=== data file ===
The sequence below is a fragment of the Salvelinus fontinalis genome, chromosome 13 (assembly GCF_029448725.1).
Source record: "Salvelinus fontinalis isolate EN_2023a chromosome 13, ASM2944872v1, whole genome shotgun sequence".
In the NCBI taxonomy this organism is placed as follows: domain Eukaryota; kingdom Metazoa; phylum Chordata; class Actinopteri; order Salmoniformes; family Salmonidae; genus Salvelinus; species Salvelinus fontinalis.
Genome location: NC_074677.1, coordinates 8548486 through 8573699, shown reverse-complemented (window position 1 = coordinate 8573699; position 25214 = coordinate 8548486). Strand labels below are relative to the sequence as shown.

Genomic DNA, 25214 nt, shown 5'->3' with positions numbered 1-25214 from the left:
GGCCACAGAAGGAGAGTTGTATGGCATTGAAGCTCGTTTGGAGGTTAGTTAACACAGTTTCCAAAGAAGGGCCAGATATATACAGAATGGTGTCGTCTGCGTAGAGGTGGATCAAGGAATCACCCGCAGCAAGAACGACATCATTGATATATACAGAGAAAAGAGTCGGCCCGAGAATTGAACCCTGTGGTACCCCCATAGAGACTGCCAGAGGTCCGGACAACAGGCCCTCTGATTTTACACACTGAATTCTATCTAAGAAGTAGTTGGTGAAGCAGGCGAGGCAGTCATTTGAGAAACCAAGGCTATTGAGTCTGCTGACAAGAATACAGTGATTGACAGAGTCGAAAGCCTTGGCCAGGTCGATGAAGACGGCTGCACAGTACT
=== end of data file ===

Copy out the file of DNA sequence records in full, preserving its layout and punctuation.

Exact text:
The sequence below is a fragment of the Salvelinus fontinalis genome, chromosome 13 (assembly GCF_029448725.1).
Source record: "Salvelinus fontinalis isolate EN_2023a chromosome 13, ASM2944872v1, whole genome shotgun sequence".
In the NCBI taxonomy this organism is placed as follows: domain Eukaryota; kingdom Metazoa; phylum Chordata; class Actinopteri; order Salmoniformes; family Salmonidae; genus Salvelinus; species Salvelinus fontinalis.
Genome location: NC_074677.1, coordinates 8548486 through 8573699, shown reverse-complemented (window position 1 = coordinate 8573699; position 25214 = coordinate 8548486). Strand labels below are relative to the sequence as shown.

Genomic DNA, 25214 nt, shown 5'->3' with positions numbered 1-25214 from the left:
GGCCACAGAAGGAGAGTTGTATGGCATTGAAGCTCGTTTGGAGGTTAGTTAACACAGTTTCCAAAGAAGGGCCAGATATATACAGAATGGTGTCGTCTGCGTAGAGGTGGATCAAGGAATCACCCGCAGCAAGAACGACATCATTGATATATACAGAGAAAAGAGTCGGCCCGAGAATTGAACCCTGTGGTACCCCCATAGAGACTGCCAGAGGTCCGGACAACAGGCCCTCTGATTTTACACACTGAATTCTATCTAAGAAGTAGTTGGTGAAGCAGGCGAGGCAGTCATTTGAGAAACCAAGGCTATTGAGTCTGCTGACAAGAATACAGTGATTGACAGAGTCGAAAGCCTTGGCCAGGTCGATGAAGACGGCTGCACAGTACT